• Intermediate results between stages of the planning pipeline can now be published if the progress_topic parameter is set.

3.Enable planner chaining

The final step was to enable chaining planner algorithms.

  • A planning pipeline can load multiple planner plugins
    • You can now create seed trajectories for optimizing planner plugins with other planner plugins! For example, use OMPL’s RRTConnect to create a solution and optimize it with STOMP.
    • STOMP and CHOMP planner plugins can now use the reference trajectory in the MotionPlanResponse if available. While warm-starting optimization-based planning algorithms is not a new feature, it is now possible to do so by chaining planner plugins instead of writing an additional smoothing plugin. The chaining approach enables leaner and more flexible planning pipeline configurations.
  • Removes duplicate code
    • Before: Two implementations of STOMP/CHOMP plugins existed: A PlannerPlugin and a RequestAdapterPlugin.
    • After: STOMP and CHOMP are only PlannerPlugin types.

Exemplary Setup

With these refactorings, it is now easier than ever to build a custom chain of planning algorithms with MoveIt. An example configuration, like in MoveItPro’s UR base config, looks like this:

 - default_planning_request_adapters/ResolveConstraintFrames
 - default_planning_request_adapters/ValidateWorkspaceBounds
 - default_planning_request_adapters/CheckStartStateBounds
 - default_planning_request_adapters/CheckStartStateCollision
 - ompl_interface/OMPLPlanner
 - default_planning_response_adapters/AddTimeOptimalParameterization
 - default_planning_response_adapters/ValidateSolution
 - default_planning_response_adapters/DisplayMotionPath

A resulting motion planning solutions can be seen in Fig. 3.:

Example motions planned with a planning pipeline similar to the example configuration in MoveItPro

Fig. 3: Example motions planned with a planning pipeline similar to the example configuration in MoveItPro.

A planning request adapter that checks if the motion plan request contains a conflicting path or goal constraints. If that is the case, a warning is created, but the planning process is not interrupted. CheckStartStateBounds
   This adapter validates if the start state is within the joint limits specified in the URDF. CheckStartStateCollision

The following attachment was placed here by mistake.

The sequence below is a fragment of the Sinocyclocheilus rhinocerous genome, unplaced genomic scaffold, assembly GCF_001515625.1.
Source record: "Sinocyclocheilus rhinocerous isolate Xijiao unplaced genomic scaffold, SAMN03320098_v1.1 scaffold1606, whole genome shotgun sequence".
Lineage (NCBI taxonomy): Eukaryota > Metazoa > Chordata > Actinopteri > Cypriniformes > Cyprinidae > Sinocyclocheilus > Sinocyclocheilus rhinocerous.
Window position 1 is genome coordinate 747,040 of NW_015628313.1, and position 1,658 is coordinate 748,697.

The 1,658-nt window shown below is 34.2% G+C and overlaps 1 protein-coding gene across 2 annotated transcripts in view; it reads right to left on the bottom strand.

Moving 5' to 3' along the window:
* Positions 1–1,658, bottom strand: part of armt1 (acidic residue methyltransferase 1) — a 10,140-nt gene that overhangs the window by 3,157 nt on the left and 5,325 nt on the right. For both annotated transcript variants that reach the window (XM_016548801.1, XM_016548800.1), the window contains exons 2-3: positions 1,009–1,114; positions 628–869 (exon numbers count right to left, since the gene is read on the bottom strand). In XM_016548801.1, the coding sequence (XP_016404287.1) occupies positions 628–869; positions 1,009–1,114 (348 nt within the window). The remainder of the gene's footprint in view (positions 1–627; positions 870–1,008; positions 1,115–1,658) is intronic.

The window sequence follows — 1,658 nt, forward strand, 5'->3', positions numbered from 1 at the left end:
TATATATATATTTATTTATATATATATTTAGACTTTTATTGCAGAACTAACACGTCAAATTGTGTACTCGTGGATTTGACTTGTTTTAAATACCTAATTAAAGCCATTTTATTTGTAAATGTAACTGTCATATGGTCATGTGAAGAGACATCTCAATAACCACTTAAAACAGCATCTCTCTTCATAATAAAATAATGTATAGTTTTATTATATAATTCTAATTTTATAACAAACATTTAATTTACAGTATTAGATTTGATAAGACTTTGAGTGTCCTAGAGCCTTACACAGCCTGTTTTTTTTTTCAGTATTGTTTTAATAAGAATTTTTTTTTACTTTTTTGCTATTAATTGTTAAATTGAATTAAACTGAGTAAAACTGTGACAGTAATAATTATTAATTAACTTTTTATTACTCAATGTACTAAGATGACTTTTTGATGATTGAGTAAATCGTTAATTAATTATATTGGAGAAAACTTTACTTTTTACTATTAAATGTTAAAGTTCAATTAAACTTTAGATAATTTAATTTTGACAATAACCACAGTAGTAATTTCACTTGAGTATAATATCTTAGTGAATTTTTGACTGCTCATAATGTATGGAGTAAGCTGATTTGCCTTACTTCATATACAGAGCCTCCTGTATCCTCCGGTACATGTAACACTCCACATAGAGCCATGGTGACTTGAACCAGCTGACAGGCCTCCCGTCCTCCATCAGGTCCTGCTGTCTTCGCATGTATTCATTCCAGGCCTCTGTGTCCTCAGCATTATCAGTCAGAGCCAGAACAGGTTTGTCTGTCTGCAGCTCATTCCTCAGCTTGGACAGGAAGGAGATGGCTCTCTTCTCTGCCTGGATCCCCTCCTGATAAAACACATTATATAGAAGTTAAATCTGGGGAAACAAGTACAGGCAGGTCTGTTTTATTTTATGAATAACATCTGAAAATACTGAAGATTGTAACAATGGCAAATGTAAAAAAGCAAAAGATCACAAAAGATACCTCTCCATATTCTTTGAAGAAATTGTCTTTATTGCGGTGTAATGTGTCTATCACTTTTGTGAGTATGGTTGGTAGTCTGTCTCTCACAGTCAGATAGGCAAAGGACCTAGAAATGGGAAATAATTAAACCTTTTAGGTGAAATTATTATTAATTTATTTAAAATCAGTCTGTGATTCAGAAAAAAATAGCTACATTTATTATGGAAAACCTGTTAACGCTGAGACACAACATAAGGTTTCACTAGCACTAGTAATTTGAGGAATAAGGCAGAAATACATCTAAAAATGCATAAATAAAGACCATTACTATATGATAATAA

Checks if the start state of the planning problem is in a collision. ResolveConstraintFrames
   Transforms all the constrained frames to frames that are part of the robot model. This might be necessary because the frames of an attached object are not necessarily known to a planner. ValidateWorkspaceBounds
   If not specified otherwise, this adapter adds workspace bounds to the planning problem.

   Planner plugin uses sampling-based planners from the Open Motion Planning Library.
   Stochastic Trajectory Optimization for Motion Planning is a planning algorithm that plans and/or optimizes paths with a probabilistic optimization approach (more info).
   Covariant Hamiltonian optimization for motion planning is a gradient-based path planner/ optimizer (more info).
   Generates industrial Cartesian trajectories (LIN, PTP, CIRC). You can find more information on Cartesian planning in another blog post on this website.

   Checks the validity (collision-free, feasible, constraint satisfaction) of the path created by the planners.
   Generates a time-optimal trajectory based on a given path based on an algorithm described by Agarwal et al..
   Uses the Ruckig algorithm to adapt a trajectory to be jerk-constrained and time-optimal.
   Publishes the computed path to RVIZ for visualization.


MoveIt 2 now supports more customizable planning pipelines to support the varying planning needs of unstructured environments. We are looking forward to seeing your planner or adapter plugin implementations as contributions to the MoveIt ecosystem! For more production environment features, check out our MoveIt Pro offering.